Ankara, September 5
The G-20 group of top world economies today said that global economic expansion was slower than had been expected but expressed confidence that a recovery would gain momentum.
“Global growth falls short of our expectations. We have pledged to take decisive action to keep the economic recovery on track and we are confident the global economic recovery will gain speed,” finance ministers and central bank chiefs said in a draft communiqué after their two-day meeting in Ankara.
The group vowed to ‘carefully calibrate and clearly communicate our actions ... to minimise negative spillovers, mitigate uncertainty and promote transparency’ as key global economies search for robust growth.
The economic supremos also vowed to ‘refrain from competitive devaluations and resist all forms of protectionism’, following controversy over China’s unexpected devaluation of the yuan last month.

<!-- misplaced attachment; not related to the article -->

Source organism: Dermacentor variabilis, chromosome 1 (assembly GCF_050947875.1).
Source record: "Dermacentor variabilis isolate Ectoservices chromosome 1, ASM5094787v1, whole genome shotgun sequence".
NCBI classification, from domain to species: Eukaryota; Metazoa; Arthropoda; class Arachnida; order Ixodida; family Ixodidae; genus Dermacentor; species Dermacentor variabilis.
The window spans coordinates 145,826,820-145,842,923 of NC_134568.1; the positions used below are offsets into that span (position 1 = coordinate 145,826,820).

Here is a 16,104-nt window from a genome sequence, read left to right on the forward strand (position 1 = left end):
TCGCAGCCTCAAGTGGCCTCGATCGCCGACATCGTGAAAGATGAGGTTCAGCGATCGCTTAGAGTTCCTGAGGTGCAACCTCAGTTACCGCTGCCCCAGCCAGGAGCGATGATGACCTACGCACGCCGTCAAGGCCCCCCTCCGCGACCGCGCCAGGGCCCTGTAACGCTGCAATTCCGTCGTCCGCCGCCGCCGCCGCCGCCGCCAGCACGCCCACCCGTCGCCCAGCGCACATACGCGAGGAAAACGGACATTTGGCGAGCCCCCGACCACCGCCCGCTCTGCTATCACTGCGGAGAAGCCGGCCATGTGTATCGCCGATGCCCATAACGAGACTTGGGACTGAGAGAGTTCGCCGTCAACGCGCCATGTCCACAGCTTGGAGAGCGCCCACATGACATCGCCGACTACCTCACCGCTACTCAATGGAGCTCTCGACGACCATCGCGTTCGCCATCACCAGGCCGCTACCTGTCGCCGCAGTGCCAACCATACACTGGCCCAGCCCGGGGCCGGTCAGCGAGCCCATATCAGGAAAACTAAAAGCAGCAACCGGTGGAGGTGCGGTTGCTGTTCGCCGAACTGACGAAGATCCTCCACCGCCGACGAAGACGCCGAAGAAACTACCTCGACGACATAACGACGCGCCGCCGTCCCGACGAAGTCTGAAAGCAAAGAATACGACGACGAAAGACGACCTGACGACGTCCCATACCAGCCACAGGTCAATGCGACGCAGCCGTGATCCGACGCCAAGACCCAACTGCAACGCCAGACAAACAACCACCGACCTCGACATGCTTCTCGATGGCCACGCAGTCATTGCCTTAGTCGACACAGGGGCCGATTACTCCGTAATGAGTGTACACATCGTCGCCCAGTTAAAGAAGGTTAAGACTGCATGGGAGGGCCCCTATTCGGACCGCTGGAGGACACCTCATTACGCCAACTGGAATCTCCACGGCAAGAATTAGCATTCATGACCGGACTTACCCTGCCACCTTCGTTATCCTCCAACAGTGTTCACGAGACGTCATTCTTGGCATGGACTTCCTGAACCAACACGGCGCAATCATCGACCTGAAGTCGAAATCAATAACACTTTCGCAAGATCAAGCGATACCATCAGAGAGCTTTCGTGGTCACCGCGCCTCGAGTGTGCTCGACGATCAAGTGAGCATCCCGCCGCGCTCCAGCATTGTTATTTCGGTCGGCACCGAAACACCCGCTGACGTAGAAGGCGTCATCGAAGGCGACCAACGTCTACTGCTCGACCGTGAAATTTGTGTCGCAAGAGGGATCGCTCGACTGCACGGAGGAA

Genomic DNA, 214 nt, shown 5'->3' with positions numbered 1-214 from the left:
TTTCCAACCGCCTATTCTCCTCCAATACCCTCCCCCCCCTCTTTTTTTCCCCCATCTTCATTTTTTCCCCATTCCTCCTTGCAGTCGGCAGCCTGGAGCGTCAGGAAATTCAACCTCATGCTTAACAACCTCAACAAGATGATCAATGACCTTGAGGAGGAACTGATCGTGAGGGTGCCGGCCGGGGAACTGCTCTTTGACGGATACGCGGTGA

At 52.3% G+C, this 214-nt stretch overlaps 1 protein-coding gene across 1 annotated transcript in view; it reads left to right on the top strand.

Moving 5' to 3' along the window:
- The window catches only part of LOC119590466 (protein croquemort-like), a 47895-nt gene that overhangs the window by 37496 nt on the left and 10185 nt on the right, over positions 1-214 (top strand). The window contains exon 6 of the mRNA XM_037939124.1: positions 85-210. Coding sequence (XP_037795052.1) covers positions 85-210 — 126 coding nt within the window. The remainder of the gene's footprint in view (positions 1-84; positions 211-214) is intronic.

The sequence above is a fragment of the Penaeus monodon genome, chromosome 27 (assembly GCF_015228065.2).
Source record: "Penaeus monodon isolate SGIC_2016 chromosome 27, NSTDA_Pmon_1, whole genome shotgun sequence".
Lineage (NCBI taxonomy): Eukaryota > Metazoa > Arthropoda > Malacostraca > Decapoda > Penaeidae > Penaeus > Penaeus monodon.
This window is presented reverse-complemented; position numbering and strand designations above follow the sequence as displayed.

China’s move had rattled financial markets and also amplified concerns about its own economic slowdown and drastic loss in value of its stock market.
“We reiterate our commitment to move toward more market-determined exchange rate systems and exchange rate flexibility ... and avoid persistent exchange rate misalignments,” it said.
The statement called on governments and central banks not to over use interest rates as a tool for boosting economic activity and instead implement fiscal policies to support growth and job creation.
“Over-reliance on monetary policy will not lead to balanced growth,” said a copy of the communiqué obtained by AFP which still needs to be formally approved by the ministers.
The prospect of an interest rate hike by the US Federal Reserve has raised concerns in some emerging markets and the statement said the G-20 noted ‘that in line with the improving economic outlook, monetary policy tightening is more likely in some advanced economies’.
It said the G-20 remained committed to the implementation of growth strategies to support demand and lift potential growth, as well as taking steps to reduce income inequality.